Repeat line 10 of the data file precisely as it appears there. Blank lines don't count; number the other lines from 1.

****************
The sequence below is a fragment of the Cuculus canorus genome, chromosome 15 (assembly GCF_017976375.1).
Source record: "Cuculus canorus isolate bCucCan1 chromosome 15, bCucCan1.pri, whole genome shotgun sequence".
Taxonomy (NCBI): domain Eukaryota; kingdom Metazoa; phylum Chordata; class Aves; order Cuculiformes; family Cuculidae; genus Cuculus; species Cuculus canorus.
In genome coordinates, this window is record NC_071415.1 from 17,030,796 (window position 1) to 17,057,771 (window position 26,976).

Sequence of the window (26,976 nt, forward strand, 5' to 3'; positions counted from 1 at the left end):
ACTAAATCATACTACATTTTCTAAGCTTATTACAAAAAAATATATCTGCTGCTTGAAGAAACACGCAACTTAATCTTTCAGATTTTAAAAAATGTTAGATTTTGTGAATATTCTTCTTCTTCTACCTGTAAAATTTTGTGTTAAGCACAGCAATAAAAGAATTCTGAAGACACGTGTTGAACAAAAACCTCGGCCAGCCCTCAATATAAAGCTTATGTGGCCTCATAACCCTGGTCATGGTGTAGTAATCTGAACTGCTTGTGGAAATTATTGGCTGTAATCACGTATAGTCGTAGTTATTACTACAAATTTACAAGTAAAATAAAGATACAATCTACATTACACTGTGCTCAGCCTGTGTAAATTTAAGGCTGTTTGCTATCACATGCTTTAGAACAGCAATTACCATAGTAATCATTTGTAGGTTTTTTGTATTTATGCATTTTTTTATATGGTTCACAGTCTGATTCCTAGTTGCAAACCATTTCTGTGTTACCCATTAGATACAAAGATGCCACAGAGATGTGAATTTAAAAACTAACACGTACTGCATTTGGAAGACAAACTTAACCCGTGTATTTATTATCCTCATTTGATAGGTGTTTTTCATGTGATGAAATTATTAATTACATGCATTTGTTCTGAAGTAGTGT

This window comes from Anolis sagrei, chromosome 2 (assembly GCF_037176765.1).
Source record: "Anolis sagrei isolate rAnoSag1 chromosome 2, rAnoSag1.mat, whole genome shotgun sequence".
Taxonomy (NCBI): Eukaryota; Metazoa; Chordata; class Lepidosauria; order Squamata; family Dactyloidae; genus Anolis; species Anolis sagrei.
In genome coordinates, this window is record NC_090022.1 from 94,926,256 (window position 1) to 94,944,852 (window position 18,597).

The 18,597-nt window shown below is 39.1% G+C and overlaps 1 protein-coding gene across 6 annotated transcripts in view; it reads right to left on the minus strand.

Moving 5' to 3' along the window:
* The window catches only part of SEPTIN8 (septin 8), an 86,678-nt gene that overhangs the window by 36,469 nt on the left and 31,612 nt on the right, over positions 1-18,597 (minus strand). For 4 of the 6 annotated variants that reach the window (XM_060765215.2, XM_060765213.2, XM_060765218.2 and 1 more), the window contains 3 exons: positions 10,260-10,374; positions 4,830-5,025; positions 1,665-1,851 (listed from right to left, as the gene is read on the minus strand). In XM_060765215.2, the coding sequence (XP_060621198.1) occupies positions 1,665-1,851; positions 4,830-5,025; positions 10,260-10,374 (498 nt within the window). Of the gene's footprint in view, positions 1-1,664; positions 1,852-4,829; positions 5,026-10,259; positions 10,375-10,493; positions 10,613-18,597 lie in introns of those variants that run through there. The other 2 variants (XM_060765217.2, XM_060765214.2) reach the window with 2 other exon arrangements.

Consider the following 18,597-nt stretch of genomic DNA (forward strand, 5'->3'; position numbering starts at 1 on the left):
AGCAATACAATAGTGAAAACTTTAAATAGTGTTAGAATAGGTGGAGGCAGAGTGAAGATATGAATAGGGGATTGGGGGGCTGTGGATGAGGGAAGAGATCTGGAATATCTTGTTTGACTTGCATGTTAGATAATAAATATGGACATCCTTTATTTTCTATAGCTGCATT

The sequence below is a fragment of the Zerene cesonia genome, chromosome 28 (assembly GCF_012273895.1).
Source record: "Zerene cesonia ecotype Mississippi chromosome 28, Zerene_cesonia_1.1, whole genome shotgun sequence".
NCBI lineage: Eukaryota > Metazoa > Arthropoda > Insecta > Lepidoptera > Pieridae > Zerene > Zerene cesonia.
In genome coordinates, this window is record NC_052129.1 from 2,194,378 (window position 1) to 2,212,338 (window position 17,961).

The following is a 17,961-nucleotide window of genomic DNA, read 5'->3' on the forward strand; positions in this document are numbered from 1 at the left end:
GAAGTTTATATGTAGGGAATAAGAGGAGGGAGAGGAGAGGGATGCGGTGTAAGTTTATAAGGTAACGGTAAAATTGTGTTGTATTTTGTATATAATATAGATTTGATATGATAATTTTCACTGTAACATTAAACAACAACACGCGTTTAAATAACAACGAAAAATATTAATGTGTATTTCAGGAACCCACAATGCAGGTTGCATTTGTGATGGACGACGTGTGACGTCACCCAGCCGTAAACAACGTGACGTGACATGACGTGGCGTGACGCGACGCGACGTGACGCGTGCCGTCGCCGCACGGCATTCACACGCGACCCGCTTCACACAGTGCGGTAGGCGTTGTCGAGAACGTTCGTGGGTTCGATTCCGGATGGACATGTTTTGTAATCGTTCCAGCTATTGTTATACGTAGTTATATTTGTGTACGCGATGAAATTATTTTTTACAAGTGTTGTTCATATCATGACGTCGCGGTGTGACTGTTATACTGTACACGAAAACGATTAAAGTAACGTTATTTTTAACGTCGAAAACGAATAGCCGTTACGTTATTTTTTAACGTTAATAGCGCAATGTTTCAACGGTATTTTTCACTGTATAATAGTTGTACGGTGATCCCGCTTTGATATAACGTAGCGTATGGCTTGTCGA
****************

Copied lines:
In genome coordinates, this window is record NC_090022.1 from 94,926,256 (window position 1) to 94,944,852 (window position 18,597).